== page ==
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As the International Olympic Committee and the government of Japan debated whether the COVID-19 pandemic would force the postponement of the 2020 Summer Olympics, another major event was taking place in the world of international sport. For the first time, the US Department of Justice publicly accused Russia and Qatar of bribing officials from FIFA, soccer’s international governing body, to secure the World Cup.

The accusation came as part of an indictment of two media executives formerly employed by 21st Century Fox; a former executive of the Spanish media company Imagina Media Audiovisual SL; and an Uruguayan sports marketing company called Full Play Group SA. Each of these had allegedly paid bribes to secure broadcasting rights. It marked the first time that the Justice Department had so explicitly pointed the finger at Russia and signals a potential escalation in the approach of US law enforcement to Russian corruption.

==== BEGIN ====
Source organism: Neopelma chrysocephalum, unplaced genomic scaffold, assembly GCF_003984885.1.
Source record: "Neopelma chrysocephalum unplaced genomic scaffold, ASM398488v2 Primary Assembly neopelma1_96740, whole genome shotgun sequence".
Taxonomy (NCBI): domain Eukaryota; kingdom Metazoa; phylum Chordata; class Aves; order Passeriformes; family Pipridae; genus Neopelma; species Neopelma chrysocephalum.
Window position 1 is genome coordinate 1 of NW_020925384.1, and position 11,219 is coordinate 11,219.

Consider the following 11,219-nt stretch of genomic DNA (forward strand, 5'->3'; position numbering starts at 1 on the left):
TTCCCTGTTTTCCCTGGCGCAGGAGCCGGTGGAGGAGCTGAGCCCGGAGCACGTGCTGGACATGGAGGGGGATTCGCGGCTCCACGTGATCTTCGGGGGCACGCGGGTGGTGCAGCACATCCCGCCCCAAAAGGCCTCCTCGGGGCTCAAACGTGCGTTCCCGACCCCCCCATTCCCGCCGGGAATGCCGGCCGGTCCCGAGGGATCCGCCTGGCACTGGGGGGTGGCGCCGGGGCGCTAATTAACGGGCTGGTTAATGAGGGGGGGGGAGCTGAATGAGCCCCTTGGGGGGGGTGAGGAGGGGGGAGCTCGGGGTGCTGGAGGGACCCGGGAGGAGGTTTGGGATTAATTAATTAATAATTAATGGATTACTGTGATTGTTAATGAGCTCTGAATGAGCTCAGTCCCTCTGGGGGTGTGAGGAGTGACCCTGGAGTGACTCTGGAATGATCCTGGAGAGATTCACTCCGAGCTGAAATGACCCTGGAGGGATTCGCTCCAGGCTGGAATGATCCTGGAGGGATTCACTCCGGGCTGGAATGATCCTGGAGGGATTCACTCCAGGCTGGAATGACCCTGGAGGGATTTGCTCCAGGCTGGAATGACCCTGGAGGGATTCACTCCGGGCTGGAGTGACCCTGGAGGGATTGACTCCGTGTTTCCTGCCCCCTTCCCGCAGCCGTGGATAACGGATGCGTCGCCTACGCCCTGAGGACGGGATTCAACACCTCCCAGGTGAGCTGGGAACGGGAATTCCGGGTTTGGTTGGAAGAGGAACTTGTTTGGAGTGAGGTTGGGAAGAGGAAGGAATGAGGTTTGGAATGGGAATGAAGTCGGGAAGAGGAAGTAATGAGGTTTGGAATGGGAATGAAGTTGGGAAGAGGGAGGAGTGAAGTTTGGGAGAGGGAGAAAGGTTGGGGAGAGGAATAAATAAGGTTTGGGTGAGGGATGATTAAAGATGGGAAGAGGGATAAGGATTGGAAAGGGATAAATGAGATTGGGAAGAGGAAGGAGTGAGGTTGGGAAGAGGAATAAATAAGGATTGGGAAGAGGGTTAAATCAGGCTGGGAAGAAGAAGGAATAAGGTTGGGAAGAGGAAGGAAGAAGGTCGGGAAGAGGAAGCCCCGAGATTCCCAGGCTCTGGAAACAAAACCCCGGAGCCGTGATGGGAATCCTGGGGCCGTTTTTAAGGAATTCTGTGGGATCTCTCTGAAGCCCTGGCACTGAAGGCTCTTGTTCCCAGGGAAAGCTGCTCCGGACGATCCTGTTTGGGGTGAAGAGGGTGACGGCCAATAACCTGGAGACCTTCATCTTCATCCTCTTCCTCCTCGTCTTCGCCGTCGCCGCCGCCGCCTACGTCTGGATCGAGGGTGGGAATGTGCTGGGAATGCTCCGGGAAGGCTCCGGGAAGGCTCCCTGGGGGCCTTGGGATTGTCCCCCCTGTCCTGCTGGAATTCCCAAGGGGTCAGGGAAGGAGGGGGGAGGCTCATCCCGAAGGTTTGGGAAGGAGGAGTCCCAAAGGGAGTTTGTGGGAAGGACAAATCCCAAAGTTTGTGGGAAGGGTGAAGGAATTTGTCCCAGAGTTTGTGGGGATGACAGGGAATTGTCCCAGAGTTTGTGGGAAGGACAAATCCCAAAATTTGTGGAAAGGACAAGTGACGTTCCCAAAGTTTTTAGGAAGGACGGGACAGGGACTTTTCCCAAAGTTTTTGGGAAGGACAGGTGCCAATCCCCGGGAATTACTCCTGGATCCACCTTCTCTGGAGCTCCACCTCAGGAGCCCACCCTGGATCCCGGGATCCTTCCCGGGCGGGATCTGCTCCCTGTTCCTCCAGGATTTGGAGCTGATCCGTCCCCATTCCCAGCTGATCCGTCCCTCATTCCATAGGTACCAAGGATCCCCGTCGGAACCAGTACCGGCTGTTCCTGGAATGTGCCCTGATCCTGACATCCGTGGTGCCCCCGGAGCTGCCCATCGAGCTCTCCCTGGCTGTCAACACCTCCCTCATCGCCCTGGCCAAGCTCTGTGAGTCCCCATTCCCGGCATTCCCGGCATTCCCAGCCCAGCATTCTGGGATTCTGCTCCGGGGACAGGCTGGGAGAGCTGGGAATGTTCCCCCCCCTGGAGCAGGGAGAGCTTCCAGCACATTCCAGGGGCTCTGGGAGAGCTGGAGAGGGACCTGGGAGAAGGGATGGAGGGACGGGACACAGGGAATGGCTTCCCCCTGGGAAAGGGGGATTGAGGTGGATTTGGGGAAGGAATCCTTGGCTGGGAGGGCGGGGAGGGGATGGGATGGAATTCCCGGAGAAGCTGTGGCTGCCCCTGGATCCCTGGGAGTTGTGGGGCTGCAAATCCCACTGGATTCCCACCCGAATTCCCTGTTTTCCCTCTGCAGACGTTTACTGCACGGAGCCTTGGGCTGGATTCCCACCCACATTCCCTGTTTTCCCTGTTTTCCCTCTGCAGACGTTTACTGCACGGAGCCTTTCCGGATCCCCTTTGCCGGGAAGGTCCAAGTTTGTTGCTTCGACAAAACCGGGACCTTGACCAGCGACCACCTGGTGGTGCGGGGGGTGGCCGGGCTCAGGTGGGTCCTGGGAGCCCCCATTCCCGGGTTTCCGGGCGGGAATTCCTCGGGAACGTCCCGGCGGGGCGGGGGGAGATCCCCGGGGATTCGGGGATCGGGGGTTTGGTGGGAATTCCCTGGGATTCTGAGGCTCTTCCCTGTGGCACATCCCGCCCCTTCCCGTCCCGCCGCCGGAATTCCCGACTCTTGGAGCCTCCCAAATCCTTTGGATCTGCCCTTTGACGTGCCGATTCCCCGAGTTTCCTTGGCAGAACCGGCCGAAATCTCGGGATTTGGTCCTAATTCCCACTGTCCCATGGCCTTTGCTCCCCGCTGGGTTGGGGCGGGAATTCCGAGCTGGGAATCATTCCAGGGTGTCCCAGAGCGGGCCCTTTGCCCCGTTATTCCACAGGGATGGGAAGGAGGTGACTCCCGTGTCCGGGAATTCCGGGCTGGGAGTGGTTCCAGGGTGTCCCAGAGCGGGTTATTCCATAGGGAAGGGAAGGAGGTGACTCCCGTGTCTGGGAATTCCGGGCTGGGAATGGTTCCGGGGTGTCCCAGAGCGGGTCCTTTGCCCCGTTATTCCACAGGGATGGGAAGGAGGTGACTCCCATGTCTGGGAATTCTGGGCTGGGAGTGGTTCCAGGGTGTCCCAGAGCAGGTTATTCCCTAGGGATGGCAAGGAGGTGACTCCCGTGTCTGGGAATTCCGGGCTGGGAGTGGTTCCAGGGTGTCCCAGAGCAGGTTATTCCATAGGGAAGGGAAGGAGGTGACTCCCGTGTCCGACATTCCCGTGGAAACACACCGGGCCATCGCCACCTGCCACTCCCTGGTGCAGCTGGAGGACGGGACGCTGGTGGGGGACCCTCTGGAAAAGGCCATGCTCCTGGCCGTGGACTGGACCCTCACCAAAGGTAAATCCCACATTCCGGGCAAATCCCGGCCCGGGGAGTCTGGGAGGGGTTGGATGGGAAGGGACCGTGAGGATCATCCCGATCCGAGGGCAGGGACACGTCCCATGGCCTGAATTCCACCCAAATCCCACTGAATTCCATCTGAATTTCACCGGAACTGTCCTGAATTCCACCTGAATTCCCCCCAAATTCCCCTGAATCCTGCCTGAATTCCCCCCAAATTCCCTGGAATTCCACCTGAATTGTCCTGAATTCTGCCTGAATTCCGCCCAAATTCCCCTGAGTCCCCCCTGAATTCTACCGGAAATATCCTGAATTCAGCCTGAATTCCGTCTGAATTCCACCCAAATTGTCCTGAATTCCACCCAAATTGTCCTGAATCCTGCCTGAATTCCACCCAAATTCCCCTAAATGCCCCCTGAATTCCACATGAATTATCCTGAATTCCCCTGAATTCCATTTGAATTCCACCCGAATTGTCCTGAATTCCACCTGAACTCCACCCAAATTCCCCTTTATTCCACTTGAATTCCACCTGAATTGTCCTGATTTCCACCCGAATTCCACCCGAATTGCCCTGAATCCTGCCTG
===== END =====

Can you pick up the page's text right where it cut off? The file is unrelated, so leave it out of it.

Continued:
The 2015 investigation of FIFA that spawned the indictment was groundbreaking. It uncovered massive bribery and corruption within FIFA and led to the indictment of more than twenty-five FIFA officials, businessmen, and corporations. While a number of these individuals have since faced legal consequences for accepting bribes, corrupt officials in Russia and other foreign countries embroiled in the scandal have yet to face justice. This is because cases built against these individuals must be developed with the utmost discretion. If an individual knows that they are under indictment, they will cease to travel, which in most cases precludes arrest.